Separation Separation refers to attachment broken for a short period of time e.g. attending nurseries. If child receives suitable replacement emotional care during separation, then emotional bonds are not disrupted and no harm may occur. Ainsworth et al (1978) study found that caregivers who respond sensitively to infants needs and who interacts with infants tend to form a secure bond with their infants. In contrast infants were insecurely attached to mothers who responded less sensitively.
Deprivation Refers to loss of separation from an attachment figure.

Disruption of emotional bond between baby and carer.

A child is denied emotional care in the short term or long term which result in breaking of emotional bonds (attachment)
Suffer emotional distress

Feels rejection

Feels anger and fear

Feels insecure

Refuse to eat or drink

Possibly learn to mistrust
Robertson and Robertson (1952)

Robertson and Bowlby (1952)

Robertson and Robertson (1989) study found that 17 month old John who was place in a residential nursery for 9 days experienced distress and rejected his mother upon reunion and continued for months to show outburst of anger towards his mother.
Privation Privations defined as never having formed any attachments to any individuals Unsociable, attention-seeking, clinging and dependent behaviour. Later, unable to form relationships, follow rules, lack of guilt and engage in anti-social behaviour such as delinquency. Rutter (1981) – studies of institutionally reared children actually demonstrate the effects of privation (failing to form a bond) rather than deprivation (separation). Privation is the failure to establish a bond with any individual and, given the importance placed on this first relationship by most researchers, this would be expected to have damaging consequences for the child in later life.
Maternal deprivation hypothes Refers to long-term effects of deprivation Maternal deprivation in early years may cause psychological problem in later life

Damage the emotional development of a child: confidence, insecure, apathetic, lack of guilt or remorse, depression

Social problems in adult hood e.g divorce, anti-social behaviour, engage in crime, psychopath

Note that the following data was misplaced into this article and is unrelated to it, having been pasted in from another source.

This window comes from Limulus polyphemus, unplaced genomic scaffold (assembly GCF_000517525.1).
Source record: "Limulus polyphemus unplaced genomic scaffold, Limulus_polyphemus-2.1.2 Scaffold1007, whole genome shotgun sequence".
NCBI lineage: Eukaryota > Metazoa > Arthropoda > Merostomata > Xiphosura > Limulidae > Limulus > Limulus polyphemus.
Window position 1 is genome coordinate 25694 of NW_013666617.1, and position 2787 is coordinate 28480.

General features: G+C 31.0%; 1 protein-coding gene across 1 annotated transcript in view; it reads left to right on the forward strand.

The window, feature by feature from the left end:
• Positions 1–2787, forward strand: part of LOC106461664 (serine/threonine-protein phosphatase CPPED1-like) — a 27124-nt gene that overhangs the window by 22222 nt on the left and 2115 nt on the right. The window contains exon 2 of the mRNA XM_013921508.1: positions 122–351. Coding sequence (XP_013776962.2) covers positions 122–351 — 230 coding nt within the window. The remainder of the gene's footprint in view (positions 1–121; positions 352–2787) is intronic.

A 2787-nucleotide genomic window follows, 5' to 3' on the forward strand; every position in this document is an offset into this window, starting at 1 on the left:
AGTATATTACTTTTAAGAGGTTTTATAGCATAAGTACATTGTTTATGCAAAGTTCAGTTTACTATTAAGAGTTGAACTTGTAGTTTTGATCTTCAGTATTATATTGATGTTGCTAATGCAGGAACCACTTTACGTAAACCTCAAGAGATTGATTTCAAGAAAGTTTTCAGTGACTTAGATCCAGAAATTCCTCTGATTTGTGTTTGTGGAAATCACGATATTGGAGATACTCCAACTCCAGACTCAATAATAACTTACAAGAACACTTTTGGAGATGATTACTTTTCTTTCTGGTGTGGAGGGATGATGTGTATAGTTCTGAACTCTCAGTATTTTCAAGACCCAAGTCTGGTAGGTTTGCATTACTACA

Bowlby(1944) Forty four juvenile thieves

32% of the thieves were affectionless psychopaths lacking a social conscience

86% of the above had experienced early separation

17% lacking affectionless psychopathy had been maternally deprived.

Discussion forum

Do you agree with Bowlby?

Are social problem or individual's personality influenced by deprivation of maternal care?

Are children deprived of maternal attachment prone to failures?

Are children who are securely attached to parents are always successful in life?

Are children who are orphans grow up to be unsuccessfull, socially, economically and emotionally and psychologically

Can detachment be reversed?

Critism of Bowlby's theories

Flaws in the design method used to conduct Bowlby's study of 44 thieves : Bowlby relied on retrospective data where he found a sample of 'thieves' and then looked back for evidence of separation.

Retrospective data may be unreliable because prople do not recollect past events accurately

Bowlby should have compared a group of youngsters who had suffered MD with a matched group who had not. If he had found a difference in outcomes between the groups he would have had much more grounds for claiming that the delinquent behaviour was the due to early separation.

Bowlby study does not show 'cause and effect' but only a correlation between maternal deprivation and psychological, emotional and social behaviour of seperation. Child's circumstances may explain adverse effects.

Robertson & Robertson studies showed that short–term separtion of children from their mothers would manifest in distress and despair which were evidence of bond disruption. But other factors could not ruled out possibility that the distress may have been caused by the fact that babies were not accustomed to new surroundings in which the babies studies were conducted.

If children have good substitute emotional care during separation from mother, then any adverse effects experienced by baby may be minimised. Using animals to support Bowlby's studies should be viewed with sceptism and interpreted carefully as humans are more complex species and their behaviour cannot be simplified by looking at animal studies.


Ainsworth et al (1978). Patterns of attachment: A psychological study of the strange situatuion. Hillside, NJ: Lawrence Earlbaum Associates Inc